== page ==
Right now, wind supplies about one percent of US electricity.
The most welcome news all week? America could ramp that up to 20% by 2030 for an investment of just $43 billion, the DOE has found in a new eye-popping report.
What a bargain when you consider that the US will spend around $12 billion each month in Iraq in 2008.
For less than four months at that price, the nation could secure the future of its booming wind energy industry, help end its dependence on foreign oil and support a half a million jobs.
Spread that investment over several years, and it looks like a no-brainer for America.
The best part? The DOE claims that the four major obstacles to the 20% wind scenario -- transmission, siting, manufacturing and technology -- can all be overcome.
The is grabbing headlines. No wonder, it’s a technical feat.
Have a good look at the study, and be amazed at just how practical clean energy generation at the utility-scale can be in America.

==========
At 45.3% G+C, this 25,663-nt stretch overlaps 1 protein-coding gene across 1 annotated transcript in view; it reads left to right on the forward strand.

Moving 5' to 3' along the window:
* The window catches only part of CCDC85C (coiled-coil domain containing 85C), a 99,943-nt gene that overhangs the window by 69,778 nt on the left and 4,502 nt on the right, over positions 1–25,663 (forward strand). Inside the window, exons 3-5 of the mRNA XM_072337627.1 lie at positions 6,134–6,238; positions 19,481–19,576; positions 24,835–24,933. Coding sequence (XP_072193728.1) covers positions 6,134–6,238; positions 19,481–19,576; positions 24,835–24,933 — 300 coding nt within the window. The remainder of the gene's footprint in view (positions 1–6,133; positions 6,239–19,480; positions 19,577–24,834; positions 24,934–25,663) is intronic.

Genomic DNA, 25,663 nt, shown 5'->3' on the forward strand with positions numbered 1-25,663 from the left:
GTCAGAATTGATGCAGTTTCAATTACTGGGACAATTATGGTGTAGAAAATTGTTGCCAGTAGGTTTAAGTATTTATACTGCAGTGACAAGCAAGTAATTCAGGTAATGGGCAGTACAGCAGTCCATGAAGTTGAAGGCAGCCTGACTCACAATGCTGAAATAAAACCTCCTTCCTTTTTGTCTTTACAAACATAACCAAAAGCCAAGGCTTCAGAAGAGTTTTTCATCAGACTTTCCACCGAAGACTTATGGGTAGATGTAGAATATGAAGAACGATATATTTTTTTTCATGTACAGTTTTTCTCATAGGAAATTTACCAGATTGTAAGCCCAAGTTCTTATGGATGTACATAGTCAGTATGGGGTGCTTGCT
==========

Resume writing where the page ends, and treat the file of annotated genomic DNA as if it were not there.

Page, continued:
The DOE says that to meet 20% of US electricity demand in 2030, wind power would have to reach over 300,000 megawatts. We're at about 17,000 now.
That means new wind power capacity would have to jump to more than 16,000 megawatts per year by 2018, and continue at that rate through 2030. (In 2007, capacity addition in the US was 5,244 megawatts.)
That's massive industry growth. Still, the DOE says it's feasible.
And if America gives big to the wind industry, expect it to give back, generously. Here are the expected benefits, from the report:
How on Earth would the opportunity be developed?
The DOE didn't base its findings on a federal tax credit. Guess they expect the incentive to expire in December. Or maybe they'd rather just do without it, knowing how damaging Washington's uneven commitment to the tax credit has been to market growth in the past.
Interestingly, it did highlight the Renewable Portfolio Standards in place in over half of all states as a possible revenue stream. Makes sense. At this point, governors have proven themselves be a safe bet to drive clean energy adoption in America.
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